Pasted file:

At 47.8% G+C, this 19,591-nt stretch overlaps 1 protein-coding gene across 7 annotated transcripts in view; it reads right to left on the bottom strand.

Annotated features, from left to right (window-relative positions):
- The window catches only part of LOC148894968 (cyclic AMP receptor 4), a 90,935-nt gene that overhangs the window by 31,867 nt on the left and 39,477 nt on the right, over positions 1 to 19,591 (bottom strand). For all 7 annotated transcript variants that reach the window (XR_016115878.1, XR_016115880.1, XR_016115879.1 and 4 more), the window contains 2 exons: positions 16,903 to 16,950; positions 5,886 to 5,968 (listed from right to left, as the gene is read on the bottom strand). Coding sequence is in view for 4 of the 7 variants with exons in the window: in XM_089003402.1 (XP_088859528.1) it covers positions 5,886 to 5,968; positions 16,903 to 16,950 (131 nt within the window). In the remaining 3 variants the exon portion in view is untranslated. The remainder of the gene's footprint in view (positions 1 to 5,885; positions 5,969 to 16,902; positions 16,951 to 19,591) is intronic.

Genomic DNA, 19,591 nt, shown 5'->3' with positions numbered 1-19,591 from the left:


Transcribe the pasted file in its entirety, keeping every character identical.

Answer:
At 47.8% G+C, this 19,591-nt stretch overlaps 1 protein-coding gene across 7 annotated transcripts in view; it reads right to left on the bottom strand.

Annotated features, from left to right (window-relative positions):
- The window catches only part of LOC148894968 (cyclic AMP receptor 4), a 90,935-nt gene that overhangs the window by 31,867 nt on the left and 39,477 nt on the right, over positions 1 to 19,591 (bottom strand). For all 7 annotated transcript variants that reach the window (XR_016115878.1, XR_016115880.1, XR_016115879.1 and 4 more), the window contains 2 exons: positions 16,903 to 16,950; positions 5,886 to 5,968 (listed from right to left, as the gene is read on the bottom strand). Coding sequence is in view for 4 of the 7 variants with exons in the window: in XM_089003402.1 (XP_088859528.1) it covers positions 5,886 to 5,968; positions 16,903 to 16,950 (131 nt within the window). In the remaining 3 variants the exon portion in view is untranslated. The remainder of the gene's footprint in view (positions 1 to 5,885; positions 5,969 to 16,902; positions 16,951 to 19,591) is intronic.

Genomic DNA, 19,591 nt, shown 5'->3' with positions numbered 1-19,591 from the left: